Another Town, A Different Prison

About 1,500 miles south of Hardin in Karnes County, Texas, you find a very different story.


Last year, the county agreed to let a private prison company build a new 600-bed immigrant detention center there. It wasn't a tough vote because the company, GEO Group, already had one facility in Karnes County it built in 1998.

"They have been tremendous corporate partners with the county and the people here in Karnes County," former Karnes County Judge Alger Kendall says.

Each year, Kendall says, GEO Group gives the county $4,000 for school scholarships and $6,000 for maintenance and upkeep of the city's courthouse.

GEO Group also gives money to the local Rotary Club, Toys for Tots, the Little League, Relay for Life and other local organizations and events, he says. And the people who work at the facility also help feed the local economy.

"I mean, that employment translates into other money being spent in the county," he says.

When the detention center is complete, Karnes County is banking on 140 new jobs and $150,000 in tax revenue.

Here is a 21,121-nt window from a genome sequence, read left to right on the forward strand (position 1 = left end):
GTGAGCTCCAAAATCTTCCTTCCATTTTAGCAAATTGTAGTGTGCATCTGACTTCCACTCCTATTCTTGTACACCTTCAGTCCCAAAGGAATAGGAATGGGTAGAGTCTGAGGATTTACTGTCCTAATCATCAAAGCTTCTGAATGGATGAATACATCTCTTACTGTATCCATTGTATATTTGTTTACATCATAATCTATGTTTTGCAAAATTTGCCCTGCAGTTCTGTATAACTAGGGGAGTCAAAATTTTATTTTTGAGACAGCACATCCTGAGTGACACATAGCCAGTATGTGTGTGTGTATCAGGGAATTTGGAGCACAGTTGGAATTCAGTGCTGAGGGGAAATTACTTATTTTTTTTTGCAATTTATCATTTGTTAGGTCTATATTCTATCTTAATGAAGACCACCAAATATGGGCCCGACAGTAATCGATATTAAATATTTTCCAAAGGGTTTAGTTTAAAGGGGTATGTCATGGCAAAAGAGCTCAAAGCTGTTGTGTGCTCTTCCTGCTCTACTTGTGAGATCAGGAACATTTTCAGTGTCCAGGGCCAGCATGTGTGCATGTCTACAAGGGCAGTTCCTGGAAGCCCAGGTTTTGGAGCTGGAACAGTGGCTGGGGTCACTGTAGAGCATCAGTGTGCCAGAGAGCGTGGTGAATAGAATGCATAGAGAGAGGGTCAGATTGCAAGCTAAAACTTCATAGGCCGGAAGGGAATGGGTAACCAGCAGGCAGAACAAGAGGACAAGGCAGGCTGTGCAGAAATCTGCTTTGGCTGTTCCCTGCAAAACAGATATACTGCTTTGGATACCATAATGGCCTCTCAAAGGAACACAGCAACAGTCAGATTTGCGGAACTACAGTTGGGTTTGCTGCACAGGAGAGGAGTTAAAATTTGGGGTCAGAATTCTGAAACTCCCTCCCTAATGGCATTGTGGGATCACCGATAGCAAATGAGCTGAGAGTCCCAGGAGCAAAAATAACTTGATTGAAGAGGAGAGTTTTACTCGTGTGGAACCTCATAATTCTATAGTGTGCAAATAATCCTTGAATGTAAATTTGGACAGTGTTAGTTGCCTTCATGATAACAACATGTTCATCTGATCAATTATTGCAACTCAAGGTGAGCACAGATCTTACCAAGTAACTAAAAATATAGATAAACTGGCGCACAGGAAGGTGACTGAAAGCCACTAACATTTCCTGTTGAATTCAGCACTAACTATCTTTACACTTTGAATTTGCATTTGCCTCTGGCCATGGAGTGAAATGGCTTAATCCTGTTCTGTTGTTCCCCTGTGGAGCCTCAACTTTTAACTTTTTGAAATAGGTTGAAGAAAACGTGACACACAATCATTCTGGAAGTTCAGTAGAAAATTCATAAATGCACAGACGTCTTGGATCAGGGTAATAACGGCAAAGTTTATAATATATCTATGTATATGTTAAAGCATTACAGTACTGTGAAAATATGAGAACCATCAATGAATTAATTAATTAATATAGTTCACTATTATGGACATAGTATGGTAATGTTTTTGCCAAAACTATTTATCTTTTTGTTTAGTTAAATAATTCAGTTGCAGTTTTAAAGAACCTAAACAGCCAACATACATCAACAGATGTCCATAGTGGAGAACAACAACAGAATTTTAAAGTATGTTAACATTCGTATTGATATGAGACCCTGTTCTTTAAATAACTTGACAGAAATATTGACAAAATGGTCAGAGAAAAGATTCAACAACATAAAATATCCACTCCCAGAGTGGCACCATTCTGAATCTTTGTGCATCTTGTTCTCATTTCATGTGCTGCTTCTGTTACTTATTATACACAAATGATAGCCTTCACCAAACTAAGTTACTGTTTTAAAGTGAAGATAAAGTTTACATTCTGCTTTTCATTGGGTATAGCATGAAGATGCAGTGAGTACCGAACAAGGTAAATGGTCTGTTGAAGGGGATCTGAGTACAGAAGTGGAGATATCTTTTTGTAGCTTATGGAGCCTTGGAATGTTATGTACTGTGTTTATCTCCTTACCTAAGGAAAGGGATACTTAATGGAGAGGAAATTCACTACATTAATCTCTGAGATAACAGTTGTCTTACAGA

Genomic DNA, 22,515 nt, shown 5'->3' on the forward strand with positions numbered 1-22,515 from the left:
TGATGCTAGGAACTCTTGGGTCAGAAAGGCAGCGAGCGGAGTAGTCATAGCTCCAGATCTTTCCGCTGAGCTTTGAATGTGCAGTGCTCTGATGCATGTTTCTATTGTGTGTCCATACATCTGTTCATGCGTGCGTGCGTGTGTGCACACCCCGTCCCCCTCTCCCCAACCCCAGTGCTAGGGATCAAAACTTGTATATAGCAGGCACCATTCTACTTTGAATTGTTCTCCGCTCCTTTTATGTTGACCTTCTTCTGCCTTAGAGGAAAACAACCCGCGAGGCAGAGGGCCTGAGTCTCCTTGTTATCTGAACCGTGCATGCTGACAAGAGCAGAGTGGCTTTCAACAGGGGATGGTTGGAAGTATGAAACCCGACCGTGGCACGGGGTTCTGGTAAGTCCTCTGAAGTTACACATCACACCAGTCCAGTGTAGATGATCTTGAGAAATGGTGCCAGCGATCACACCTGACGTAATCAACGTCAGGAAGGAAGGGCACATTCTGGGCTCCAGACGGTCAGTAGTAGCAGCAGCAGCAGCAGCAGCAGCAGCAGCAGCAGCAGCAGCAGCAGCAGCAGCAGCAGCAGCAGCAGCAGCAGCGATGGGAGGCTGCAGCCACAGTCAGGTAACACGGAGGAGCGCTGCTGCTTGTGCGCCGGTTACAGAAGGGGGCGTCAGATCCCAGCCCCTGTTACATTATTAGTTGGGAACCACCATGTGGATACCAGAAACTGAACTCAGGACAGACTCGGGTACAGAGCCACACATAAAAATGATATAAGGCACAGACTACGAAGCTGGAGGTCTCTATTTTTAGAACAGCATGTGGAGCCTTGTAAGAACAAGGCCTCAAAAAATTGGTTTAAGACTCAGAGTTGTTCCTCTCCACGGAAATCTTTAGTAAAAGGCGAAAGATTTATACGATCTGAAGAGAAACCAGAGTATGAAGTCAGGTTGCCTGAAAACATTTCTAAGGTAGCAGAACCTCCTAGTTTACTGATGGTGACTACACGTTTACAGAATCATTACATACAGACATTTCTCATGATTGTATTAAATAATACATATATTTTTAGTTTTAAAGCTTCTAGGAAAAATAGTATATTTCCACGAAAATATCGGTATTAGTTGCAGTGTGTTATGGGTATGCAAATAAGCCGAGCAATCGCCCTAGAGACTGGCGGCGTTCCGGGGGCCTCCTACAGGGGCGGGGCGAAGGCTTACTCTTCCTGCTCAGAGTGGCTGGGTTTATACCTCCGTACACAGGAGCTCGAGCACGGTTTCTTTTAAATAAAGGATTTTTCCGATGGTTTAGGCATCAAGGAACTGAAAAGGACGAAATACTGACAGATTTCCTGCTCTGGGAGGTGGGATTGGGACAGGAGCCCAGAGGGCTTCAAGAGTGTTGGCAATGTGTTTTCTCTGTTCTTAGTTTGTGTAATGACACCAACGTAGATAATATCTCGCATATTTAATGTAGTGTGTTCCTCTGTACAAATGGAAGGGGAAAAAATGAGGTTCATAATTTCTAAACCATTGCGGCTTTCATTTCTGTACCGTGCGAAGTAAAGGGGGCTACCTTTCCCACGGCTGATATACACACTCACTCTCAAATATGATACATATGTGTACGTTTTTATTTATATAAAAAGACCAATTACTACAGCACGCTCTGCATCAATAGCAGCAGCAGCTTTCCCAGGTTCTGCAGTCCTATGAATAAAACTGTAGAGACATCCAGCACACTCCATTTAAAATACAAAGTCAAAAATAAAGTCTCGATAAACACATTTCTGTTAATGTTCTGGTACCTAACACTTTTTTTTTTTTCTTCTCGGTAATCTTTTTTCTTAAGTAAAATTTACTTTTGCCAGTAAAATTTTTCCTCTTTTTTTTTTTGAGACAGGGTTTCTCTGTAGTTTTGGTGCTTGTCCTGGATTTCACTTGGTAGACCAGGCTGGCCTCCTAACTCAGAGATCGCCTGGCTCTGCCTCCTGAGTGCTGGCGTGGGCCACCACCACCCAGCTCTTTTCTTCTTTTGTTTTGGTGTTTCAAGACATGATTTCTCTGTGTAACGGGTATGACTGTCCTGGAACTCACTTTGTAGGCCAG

The Economics Of Private Prisons

David Shapiro says that promise of jobs and tax revenue is eerily similar to what some officials in Hardin said back in 2004.

Shapiro, a staff attorney for the American Civil Liberties Union National Prison Project, is the author of a new ACLU report that's critical of the private prison industry.

Shapiro says it's possible a town could reap some small economic benefits from a private prison, but it may not bring the larger economic boost the county is hoping for.

"That's what the empirical evidence has shown ... and there are various theories for why that may be the case," Shapiro tells weekends on All Things Considered guest host Laura Sullivan.

The presence of a prison might actually squeeze out other businesses that could bring greater benefits than the prison itself, he says. Also, many of the jobs created by a private prison don't actually go to people in the community.